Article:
Advent invites us to walk through the valley of the shadow before we get to the light. This pre-Christmas season wants us to stay long enough in the gloom to truly ache for the light no darkness can overcome.
Is the end near? We might not use those words, but we act like we believe them. Those on one end of the political spectrum or the other – and we are increasingly divided that way – tend to view the current state of affairs in our country as if all were lost and the world destined to fall apart unless something dramatically changes. It’s all or nothing.
We’re in a dimly-lit valley in America right now. The immigration crisis, the impeachment process, the ecological disaster, the lack of truth-telling, the racial animosity, the fear of each other, the hypocrisy, the growing disparities, the lowering life-expectancy, the distrust of one another, the hyper-polarization.
It’s all there. One could conclude the end is near. Maybe the writers of scripture realize it’s always close by, lurking just out of sight. This season wants us to see it and be terrified of it – and motivated by it to find our way to the light, and then use the light to bring hope to this murky world.
At last Thursday’s Interfaith Thanksgiving Service, I was asked to read the Thanksgiving Proclamation made by President Abraham Lincoln in October, 1863. It’s an honest, poignant statement, made to a nation torn asunder, a nation in the midst of a terrible, violent conflict. Surely many in this land at that point in our history must have felt the end was near.
Lincoln does not mince words in his Proclamation. He speaks of the “lamentable civil strife” in which the nation is engaged. He decries “our national perverseness.” He names our “disobedience” to the founding principles of this land. He acknowledges “the wounds of the nation.”
He could have been speaking to us today.
And he tells us that our sins have provoked God’s anger – all of this in a Thanksgiving Proclamation to establish a national holiday for gratitude, of all things – in the midst of a war.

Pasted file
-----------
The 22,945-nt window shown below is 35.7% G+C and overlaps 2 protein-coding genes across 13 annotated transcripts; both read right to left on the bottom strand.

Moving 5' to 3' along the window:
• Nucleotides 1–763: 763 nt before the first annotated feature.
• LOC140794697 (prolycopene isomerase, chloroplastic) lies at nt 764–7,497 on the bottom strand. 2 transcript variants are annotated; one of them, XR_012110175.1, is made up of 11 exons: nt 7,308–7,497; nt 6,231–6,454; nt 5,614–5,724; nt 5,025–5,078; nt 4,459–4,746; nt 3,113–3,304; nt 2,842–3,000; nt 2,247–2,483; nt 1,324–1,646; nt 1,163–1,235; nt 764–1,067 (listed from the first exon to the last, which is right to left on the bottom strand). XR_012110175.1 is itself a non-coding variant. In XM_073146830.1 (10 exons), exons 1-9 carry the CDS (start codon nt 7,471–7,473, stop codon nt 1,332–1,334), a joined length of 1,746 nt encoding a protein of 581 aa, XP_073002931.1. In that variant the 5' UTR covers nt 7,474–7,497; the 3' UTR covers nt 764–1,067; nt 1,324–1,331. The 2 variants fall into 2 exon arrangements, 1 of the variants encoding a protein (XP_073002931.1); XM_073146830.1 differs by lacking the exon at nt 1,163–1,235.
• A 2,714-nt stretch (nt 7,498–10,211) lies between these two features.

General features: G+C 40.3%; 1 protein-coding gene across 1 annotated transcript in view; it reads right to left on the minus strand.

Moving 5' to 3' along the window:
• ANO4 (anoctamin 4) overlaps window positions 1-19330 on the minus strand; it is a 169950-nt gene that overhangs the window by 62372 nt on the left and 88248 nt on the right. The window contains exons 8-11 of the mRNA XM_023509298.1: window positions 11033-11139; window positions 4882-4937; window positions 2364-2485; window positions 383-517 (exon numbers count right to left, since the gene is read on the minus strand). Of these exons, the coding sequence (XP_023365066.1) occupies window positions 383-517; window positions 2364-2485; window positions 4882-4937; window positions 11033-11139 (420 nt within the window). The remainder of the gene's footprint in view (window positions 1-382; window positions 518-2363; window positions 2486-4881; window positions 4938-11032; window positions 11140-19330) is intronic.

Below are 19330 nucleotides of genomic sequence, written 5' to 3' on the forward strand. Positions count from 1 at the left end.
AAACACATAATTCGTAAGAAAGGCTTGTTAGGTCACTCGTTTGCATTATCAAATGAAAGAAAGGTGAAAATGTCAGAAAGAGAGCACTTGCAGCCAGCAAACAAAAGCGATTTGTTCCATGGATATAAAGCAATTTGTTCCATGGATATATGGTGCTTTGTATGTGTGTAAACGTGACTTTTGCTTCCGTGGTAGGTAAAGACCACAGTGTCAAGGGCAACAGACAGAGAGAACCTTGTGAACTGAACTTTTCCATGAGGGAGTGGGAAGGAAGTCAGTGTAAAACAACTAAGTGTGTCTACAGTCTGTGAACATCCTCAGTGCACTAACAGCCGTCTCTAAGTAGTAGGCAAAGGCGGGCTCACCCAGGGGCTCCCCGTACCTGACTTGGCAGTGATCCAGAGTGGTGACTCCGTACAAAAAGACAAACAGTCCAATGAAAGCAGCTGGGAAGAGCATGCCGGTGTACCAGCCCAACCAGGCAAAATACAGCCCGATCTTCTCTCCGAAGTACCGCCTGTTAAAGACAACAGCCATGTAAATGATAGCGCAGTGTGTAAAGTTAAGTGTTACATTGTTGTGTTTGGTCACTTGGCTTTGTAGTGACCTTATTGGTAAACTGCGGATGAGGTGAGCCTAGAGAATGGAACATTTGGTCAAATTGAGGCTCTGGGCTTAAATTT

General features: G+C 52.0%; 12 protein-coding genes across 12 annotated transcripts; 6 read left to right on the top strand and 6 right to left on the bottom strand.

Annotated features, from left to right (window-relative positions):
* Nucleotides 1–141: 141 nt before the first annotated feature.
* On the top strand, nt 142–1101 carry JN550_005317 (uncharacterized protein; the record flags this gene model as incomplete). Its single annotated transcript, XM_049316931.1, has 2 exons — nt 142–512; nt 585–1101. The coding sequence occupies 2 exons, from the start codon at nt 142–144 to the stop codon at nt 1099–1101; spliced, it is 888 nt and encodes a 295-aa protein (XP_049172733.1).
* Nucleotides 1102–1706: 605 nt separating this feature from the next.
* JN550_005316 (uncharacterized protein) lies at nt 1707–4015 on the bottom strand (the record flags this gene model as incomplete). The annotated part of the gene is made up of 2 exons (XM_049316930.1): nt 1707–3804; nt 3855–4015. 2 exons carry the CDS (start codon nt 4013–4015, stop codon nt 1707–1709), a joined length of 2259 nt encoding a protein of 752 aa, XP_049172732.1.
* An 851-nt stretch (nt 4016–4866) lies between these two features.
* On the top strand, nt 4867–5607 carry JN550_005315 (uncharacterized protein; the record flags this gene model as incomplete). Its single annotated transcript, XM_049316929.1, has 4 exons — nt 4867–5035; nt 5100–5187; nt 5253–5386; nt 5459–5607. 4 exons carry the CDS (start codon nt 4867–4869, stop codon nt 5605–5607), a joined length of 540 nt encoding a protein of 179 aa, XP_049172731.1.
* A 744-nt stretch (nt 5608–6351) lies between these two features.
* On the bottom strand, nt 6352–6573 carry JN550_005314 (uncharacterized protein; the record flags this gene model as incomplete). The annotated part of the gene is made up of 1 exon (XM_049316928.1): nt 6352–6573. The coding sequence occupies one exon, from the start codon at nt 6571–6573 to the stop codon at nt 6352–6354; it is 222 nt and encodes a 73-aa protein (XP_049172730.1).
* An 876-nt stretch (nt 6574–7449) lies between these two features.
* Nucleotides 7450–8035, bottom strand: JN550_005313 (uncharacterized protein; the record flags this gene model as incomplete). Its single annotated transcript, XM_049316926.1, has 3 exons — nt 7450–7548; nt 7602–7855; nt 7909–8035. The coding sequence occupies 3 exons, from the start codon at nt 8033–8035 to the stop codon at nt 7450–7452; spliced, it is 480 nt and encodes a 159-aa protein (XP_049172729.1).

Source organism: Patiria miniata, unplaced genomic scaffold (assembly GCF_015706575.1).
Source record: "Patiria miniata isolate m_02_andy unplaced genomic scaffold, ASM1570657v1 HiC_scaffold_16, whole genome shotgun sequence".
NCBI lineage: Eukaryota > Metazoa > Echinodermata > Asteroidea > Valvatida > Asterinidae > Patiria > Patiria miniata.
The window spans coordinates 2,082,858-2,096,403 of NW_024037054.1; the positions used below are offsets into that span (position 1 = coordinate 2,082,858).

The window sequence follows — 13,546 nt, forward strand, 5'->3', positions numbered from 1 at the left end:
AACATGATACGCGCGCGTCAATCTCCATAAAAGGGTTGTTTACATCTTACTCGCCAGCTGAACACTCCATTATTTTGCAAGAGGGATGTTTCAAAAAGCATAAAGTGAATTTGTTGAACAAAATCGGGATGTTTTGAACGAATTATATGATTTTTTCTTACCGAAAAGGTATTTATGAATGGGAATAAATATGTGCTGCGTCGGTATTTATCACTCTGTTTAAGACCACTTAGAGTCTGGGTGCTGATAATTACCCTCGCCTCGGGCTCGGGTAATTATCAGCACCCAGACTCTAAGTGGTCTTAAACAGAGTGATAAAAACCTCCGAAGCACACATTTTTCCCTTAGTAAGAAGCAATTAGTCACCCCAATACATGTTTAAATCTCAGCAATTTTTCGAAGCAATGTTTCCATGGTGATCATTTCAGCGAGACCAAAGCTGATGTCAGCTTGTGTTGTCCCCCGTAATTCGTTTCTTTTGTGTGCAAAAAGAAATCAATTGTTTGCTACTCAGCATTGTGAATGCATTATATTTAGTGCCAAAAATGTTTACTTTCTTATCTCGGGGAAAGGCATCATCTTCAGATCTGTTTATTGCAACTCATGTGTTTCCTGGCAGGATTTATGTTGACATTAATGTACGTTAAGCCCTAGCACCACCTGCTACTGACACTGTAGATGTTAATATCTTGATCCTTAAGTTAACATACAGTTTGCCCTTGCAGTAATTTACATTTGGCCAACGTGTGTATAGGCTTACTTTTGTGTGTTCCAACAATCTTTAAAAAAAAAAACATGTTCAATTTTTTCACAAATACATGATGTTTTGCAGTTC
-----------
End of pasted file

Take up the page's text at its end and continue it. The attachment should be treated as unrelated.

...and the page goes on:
Lincoln knows that an American Thanksgiving rings hollow without a clear-eyed assessment of our life together. He sounds like a prophet of old speaking to a people gone astray. It could just as well have been an Advent Proclamation.
But like those ancient biblical voices, the president does not abandon us in the shadowed valley. With civil war raging across the land over the evil of enslavement, he calls the “whole American people,” not only one part of the country, to “humble penitence.” He resists any talk of enemies. He asks God to restore the nation so that peace and harmony, tranquility and union might break out among us. And he reminds us to be grateful for that which we do have as a people.
In his first inaugural address, Lincoln had spoken of the ‘better angels” of our nature. Maybe those were Advent angels. He demonstrates what those angels sound like. They tell the truth, they warn, they name the darkness closing in – and only then do they point us to the light.
We as a nation need a season like this, a season where we’re called to account for our failures. We need an Advent that awakens us. We’ve fallen short of our own hopes for this land and for those who live in it. We have forgotten the promise of our democracy, and hidden the lamp that lights the way to justice for all.
Welcome to Advent. Let’s stay awhile, and linger in the night. Let’s listen to the prophets of old, and see what we learn about our world, and about ourselves.
The dawn will come soon enough, and with it, a new day.
Thanks be to God.